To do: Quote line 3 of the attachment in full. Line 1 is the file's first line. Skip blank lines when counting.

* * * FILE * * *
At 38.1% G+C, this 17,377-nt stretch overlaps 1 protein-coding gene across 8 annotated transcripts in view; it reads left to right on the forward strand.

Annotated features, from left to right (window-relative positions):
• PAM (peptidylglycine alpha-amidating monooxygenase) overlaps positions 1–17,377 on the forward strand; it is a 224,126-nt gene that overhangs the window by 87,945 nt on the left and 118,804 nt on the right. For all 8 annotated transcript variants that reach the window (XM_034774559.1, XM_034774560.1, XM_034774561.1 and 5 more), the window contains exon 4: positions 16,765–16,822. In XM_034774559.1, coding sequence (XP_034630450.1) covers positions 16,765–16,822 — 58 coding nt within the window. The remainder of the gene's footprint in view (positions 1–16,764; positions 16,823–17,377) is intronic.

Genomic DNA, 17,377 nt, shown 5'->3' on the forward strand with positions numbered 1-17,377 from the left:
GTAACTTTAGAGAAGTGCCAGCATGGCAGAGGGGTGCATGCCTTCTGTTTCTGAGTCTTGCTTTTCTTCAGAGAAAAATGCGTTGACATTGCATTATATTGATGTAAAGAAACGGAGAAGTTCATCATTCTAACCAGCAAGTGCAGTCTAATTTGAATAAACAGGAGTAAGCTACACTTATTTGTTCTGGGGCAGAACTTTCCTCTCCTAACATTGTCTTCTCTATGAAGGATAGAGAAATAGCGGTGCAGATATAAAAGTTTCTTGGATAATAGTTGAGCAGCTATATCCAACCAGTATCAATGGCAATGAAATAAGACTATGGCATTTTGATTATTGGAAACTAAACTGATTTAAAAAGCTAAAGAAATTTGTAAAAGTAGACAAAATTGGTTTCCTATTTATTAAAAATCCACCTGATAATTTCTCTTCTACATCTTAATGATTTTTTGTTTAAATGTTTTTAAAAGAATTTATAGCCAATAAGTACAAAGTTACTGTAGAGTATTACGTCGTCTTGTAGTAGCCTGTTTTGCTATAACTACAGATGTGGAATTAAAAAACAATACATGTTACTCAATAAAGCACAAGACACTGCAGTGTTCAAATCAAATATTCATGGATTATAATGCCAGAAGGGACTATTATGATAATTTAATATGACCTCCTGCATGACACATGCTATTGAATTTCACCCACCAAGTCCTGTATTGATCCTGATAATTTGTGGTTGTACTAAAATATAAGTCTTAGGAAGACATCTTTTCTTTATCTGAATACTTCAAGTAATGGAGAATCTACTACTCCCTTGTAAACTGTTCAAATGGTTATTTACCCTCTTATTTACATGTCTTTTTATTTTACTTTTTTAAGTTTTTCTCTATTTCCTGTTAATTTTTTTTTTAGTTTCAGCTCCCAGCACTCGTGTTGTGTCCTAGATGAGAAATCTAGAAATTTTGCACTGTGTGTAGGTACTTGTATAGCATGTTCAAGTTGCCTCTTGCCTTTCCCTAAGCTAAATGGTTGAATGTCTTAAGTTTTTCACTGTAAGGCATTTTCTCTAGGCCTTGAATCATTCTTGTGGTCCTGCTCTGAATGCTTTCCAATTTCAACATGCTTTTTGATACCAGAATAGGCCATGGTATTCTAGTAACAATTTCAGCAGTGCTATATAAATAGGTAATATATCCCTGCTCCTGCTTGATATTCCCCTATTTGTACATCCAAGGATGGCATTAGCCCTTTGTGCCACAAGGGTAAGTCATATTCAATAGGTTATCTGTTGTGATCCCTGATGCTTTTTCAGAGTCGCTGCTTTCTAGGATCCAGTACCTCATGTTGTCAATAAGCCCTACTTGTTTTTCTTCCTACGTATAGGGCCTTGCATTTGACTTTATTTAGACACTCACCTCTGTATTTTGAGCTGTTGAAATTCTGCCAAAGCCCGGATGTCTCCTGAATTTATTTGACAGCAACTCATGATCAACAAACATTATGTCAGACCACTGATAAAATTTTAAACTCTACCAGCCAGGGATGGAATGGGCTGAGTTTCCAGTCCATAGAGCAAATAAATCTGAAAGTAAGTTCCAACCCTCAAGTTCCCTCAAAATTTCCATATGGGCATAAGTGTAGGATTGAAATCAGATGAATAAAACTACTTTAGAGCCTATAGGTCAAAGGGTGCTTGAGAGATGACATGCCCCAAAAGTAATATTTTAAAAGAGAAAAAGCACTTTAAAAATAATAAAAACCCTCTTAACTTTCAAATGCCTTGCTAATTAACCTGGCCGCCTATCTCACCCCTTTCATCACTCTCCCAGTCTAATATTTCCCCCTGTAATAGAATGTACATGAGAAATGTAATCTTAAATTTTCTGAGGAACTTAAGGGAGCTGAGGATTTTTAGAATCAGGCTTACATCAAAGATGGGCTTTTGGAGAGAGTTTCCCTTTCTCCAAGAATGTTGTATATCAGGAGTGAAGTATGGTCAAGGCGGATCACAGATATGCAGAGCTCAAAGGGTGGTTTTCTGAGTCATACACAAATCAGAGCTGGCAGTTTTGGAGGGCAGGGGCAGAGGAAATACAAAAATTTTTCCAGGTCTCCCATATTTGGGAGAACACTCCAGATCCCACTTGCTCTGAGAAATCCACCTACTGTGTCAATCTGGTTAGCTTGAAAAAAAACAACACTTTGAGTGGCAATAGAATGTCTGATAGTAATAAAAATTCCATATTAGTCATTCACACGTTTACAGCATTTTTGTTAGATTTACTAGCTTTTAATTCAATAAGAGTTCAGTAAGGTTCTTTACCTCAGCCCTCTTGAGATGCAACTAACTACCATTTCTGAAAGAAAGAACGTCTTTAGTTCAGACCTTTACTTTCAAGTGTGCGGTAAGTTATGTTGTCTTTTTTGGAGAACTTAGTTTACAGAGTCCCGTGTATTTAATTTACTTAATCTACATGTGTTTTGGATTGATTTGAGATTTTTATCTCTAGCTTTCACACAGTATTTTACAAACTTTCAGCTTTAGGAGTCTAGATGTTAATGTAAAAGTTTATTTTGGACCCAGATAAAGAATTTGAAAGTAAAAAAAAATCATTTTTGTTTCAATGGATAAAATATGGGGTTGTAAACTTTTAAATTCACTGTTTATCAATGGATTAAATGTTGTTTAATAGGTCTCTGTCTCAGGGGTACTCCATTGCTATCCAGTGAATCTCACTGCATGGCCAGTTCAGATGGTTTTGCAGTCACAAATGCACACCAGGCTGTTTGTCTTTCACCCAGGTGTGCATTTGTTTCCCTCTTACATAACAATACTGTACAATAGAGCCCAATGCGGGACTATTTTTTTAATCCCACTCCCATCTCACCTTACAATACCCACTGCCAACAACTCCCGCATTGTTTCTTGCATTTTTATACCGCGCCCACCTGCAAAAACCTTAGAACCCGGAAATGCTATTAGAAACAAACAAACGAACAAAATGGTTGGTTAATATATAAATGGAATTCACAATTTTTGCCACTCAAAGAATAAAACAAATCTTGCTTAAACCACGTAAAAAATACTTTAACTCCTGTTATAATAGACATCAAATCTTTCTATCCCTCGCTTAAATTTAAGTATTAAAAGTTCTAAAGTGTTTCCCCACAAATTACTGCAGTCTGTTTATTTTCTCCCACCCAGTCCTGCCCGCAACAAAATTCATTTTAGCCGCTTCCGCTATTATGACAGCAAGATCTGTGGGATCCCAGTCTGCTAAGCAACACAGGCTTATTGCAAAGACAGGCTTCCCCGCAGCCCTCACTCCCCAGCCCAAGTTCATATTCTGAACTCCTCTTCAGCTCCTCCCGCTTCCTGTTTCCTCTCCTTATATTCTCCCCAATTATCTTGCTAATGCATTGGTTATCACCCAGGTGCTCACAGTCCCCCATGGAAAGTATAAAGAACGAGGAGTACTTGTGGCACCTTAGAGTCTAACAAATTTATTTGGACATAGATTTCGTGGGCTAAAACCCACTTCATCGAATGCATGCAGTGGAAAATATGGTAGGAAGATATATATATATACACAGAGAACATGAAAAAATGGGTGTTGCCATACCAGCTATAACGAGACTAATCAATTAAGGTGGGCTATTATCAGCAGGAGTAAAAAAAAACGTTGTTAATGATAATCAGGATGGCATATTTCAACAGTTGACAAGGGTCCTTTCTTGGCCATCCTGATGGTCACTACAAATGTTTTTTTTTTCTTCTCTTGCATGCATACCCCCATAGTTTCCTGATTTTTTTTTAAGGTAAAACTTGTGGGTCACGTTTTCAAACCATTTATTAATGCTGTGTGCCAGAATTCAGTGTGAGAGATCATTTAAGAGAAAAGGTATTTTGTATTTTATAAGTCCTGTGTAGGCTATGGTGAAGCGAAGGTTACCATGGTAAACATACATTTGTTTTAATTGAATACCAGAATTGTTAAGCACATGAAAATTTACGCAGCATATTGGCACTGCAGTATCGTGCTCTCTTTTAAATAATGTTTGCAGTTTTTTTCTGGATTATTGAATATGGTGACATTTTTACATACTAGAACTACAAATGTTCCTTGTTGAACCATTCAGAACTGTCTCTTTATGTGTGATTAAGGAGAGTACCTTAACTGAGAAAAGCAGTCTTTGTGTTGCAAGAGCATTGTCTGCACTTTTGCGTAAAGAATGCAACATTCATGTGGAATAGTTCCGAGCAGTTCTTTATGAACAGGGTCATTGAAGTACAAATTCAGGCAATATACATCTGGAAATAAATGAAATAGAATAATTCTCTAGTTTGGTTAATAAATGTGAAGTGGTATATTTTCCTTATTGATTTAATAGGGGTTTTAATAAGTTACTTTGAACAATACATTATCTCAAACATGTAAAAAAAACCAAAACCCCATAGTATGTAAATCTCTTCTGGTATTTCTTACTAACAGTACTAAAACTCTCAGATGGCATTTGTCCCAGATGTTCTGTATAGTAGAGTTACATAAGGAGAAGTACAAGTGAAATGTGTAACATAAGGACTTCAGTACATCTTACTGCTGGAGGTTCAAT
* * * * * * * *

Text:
• PAM (peptidylglycine alpha-amidating monooxygenase) overlaps positions 1–17,377 on the forward strand; it is a 224,126-nt gene that overhangs the window by 87,945 nt on the left and 118,804 nt on the right. For all 8 annotated transcript variants that reach the window (XM_034774559.1, XM_034774560.1, XM_034774561.1 and 5 more), the window contains exon 4: positions 16,765–16,822. In XM_034774559.1, coding sequence (XP_034630450.1) covers positions 16,765–16,822 — 58 coding nt within the window. The remainder of the gene's footprint in view (positions 1–16,764; positions 16,823–17,377) is intronic.